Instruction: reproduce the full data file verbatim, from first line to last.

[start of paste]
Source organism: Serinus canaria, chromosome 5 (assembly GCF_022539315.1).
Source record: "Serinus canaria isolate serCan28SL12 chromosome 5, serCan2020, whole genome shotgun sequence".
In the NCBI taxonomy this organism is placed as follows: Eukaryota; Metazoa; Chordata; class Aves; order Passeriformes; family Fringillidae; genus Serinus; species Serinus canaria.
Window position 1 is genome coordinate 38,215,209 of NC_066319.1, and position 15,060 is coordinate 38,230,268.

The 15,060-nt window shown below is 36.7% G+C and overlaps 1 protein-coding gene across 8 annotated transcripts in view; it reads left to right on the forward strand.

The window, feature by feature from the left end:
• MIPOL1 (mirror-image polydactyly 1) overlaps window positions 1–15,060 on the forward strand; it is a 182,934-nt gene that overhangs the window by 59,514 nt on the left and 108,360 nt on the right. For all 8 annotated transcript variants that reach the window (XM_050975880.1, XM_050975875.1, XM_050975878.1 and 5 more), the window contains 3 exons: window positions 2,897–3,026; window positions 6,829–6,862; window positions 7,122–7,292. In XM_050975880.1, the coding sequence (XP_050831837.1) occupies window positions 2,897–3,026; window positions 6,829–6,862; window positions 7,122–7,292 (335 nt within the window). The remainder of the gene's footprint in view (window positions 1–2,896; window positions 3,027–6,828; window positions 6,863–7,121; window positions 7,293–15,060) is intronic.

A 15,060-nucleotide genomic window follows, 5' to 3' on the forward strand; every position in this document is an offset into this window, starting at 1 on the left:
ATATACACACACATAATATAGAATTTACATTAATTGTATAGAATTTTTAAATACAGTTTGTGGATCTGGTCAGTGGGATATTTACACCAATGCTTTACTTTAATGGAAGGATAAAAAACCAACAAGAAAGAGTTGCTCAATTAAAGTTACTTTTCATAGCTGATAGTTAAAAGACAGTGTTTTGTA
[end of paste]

Source organism: Serinus canaria, chromosome 5 (assembly GCF_022539315.1).
Source record: "Serinus canaria isolate serCan28SL12 chromosome 5, serCan2020, whole genome shotgun sequence".
In the NCBI taxonomy this organism is placed as follows: Eukaryota; Metazoa; Chordata; class Aves; order Passeriformes; family Fringillidae; genus Serinus; species Serinus canaria.
Window position 1 is genome coordinate 38,215,209 of NC_066319.1, and position 15,060 is coordinate 38,230,268.

The 15,060-nt window shown below is 36.7% G+C and overlaps 1 protein-coding gene across 8 annotated transcripts in view; it reads left to right on the forward strand.

The window, feature by feature from the left end:
• MIPOL1 (mirror-image polydactyly 1) overlaps window positions 1–15,060 on the forward strand; it is a 182,934-nt gene that overhangs the window by 59,514 nt on the left and 108,360 nt on the right. For all 8 annotated transcript variants that reach the window (XM_050975880.1, XM_050975875.1, XM_050975878.1 and 5 more), the window contains 3 exons: window positions 2,897–3,026; window positions 6,829–6,862; window positions 7,122–7,292. In XM_050975880.1, the coding sequence (XP_050831837.1) occupies window positions 2,897–3,026; window positions 6,829–6,862; window positions 7,122–7,292 (335 nt within the window). The remainder of the gene's footprint in view (window positions 1–2,896; window positions 3,027–6,828; window positions 6,863–7,121; window positions 7,293–15,060) is intronic.

A 15,060-nucleotide genomic window follows, 5' to 3' on the forward strand; every position in this document is an offset into this window, starting at 1 on the left:
ATATACACACACATAATATAGAATTTACATTAATTGTATAGAATTTTTAAATACAGTTTGTGGATCTGGTCAGTGGGATATTTACACCAATGCTTTACTTTAATGGAAGGATAAAAAACCAACAAGAAAGAGTTGCTCAATTAAAGTTACTTTTCATAGCTGATAGTTAAAAGACAGTGTTTTGTA